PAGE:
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Image: Triumph via triumphspitfire.nl
Image: Triumph via triumphspitfire.nl

Here’s a great page from a brochure for the U.S. market 1974 Triumph Spitfire 1500. It shows and describes the full powertrain and drivetrain layout (pushrod inline four with a “Stromberg 150 COSEV” carburetor, four-speed manual, rear drive) and suspension setup (double wishbone up front, swing axle out back). But the best part of the literature are the truly random nuggets of info. Does the average consumer need to know the model number of their car’s starter motor? Does it matter if it has a negative ground? Do they care about the exact carburetor model number? No, which is why Triumph points out at the beginning of the page that things are about to get nerdy, and that this image is catering to enthusiasts who have a “greater-than-usual interest in sports car design.”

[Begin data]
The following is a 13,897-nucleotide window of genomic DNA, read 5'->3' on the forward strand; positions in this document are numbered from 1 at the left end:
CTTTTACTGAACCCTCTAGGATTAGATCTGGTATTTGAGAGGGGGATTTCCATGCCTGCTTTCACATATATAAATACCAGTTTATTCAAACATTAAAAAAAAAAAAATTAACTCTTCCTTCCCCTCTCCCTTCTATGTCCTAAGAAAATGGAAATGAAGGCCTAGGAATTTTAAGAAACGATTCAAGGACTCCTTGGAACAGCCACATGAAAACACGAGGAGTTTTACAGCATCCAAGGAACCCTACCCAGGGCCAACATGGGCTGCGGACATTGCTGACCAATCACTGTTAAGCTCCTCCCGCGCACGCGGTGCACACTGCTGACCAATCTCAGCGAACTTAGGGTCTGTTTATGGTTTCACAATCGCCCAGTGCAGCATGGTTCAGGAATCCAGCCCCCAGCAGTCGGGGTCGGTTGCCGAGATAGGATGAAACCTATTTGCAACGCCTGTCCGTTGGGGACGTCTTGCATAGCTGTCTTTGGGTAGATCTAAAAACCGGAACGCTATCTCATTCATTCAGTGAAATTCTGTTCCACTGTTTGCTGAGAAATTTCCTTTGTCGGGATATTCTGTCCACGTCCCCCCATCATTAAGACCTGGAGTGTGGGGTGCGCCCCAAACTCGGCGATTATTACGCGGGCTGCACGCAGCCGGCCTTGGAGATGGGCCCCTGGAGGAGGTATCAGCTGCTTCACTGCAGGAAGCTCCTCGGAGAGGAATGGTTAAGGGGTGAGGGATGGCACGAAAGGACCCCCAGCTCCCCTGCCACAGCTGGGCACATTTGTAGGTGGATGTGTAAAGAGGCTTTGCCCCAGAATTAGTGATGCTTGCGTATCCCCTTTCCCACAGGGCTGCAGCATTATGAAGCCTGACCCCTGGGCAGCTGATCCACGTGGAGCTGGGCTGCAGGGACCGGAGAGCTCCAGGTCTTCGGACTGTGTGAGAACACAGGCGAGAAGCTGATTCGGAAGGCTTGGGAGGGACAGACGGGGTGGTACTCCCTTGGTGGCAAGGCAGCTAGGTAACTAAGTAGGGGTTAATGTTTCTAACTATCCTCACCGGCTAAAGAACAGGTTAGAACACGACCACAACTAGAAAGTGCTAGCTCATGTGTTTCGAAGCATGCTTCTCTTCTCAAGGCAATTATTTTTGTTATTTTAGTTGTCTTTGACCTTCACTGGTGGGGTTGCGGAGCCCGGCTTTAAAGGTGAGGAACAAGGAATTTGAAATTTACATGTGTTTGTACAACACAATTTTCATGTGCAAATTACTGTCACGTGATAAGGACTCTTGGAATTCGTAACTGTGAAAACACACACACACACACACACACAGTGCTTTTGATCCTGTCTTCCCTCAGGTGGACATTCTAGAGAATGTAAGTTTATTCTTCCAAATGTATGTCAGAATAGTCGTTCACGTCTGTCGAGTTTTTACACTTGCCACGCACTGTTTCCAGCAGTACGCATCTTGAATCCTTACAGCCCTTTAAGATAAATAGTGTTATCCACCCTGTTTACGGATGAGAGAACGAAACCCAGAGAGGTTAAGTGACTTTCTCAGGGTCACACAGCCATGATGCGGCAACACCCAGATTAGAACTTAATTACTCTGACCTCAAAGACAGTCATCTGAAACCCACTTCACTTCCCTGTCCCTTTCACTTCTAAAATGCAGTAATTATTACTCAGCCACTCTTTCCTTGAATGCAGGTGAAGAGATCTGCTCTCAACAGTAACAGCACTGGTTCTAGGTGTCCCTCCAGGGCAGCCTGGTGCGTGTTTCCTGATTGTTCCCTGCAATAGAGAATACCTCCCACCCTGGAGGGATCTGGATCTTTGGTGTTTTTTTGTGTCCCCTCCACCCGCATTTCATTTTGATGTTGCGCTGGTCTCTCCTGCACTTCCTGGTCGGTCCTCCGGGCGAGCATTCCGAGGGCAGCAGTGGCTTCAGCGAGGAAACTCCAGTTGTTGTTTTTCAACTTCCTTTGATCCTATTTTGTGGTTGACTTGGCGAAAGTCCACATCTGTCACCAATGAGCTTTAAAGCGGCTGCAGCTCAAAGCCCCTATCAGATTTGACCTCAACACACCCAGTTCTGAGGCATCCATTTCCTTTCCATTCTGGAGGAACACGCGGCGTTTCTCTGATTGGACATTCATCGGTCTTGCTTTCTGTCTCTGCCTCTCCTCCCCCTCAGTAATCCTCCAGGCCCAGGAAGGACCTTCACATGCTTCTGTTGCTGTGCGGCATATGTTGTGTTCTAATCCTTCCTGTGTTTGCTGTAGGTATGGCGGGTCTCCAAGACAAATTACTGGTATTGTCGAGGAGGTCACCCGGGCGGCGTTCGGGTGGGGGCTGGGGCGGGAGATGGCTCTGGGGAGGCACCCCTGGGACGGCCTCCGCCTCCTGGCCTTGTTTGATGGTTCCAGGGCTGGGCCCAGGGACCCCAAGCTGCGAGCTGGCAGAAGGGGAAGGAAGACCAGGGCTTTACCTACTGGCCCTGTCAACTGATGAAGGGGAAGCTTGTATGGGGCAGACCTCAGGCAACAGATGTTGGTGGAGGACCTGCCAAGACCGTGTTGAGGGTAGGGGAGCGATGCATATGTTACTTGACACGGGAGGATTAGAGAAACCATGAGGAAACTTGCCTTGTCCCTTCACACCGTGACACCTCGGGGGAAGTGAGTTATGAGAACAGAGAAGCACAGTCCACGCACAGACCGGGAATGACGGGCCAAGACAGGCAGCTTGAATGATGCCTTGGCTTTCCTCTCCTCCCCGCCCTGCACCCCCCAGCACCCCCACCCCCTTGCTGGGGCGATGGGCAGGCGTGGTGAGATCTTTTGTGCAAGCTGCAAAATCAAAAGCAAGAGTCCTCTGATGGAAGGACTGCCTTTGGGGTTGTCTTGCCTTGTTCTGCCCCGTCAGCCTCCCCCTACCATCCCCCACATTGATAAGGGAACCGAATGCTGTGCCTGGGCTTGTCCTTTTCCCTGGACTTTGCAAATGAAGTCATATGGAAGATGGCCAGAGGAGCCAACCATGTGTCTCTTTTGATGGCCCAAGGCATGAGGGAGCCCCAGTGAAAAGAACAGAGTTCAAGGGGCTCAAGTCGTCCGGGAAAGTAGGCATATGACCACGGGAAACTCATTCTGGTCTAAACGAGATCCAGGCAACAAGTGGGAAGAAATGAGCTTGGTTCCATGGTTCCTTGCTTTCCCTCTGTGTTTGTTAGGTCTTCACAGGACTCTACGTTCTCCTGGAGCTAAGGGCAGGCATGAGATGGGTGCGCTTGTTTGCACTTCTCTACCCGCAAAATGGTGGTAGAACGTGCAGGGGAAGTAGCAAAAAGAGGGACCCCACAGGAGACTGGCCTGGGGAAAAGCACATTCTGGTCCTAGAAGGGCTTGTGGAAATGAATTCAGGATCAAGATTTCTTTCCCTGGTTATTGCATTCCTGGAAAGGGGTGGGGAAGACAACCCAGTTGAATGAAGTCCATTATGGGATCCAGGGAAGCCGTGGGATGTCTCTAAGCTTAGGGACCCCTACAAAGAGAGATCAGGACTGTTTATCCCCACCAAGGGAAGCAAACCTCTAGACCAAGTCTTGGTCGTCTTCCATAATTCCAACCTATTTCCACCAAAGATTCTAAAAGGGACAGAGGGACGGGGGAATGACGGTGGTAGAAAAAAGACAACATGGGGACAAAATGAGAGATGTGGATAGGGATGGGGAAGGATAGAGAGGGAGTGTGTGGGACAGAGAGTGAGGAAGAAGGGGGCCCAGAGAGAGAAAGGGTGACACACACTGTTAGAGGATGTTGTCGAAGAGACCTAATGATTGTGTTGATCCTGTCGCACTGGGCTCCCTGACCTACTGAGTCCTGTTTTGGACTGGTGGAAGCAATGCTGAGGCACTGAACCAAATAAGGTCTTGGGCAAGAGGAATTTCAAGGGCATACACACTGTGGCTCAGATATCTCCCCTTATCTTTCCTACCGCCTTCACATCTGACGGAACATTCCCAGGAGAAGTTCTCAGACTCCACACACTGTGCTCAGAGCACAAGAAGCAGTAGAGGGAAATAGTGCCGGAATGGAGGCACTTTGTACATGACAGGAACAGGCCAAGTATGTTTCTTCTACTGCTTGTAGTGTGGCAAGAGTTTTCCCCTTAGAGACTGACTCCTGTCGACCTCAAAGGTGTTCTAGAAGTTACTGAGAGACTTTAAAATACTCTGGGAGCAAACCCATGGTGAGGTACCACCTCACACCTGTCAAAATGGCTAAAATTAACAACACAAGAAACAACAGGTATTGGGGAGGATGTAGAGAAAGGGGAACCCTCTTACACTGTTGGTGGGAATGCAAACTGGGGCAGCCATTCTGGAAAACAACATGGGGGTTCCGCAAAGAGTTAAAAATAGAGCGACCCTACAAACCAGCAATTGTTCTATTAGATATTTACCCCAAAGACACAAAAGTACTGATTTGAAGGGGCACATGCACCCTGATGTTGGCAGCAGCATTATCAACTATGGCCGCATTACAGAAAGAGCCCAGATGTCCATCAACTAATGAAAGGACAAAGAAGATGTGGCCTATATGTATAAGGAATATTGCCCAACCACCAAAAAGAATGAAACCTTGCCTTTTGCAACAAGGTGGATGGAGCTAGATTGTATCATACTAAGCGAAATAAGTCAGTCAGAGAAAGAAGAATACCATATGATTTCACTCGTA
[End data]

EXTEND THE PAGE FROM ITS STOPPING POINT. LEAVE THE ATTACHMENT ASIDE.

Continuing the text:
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Sr. Technical Editor, Jalopnik. Always interested in hearing from auto engineers—email me. Cars: Willys CJ-2A ('48), Jeep J10 ('85), Jeep Cherokee ('79, '91, '92, '00), Jeep Grand Cherokee 5spd ('94).

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DISCUSSION

michael-m-mouse
Cé hé sin

Does it matter if it has a negative ground?

Well yes, there was a time when it did. British cars in particular used to use positive earth and when they switched to negative it was common to put a label saying so to warn buyers that things were not as they used to be in the past.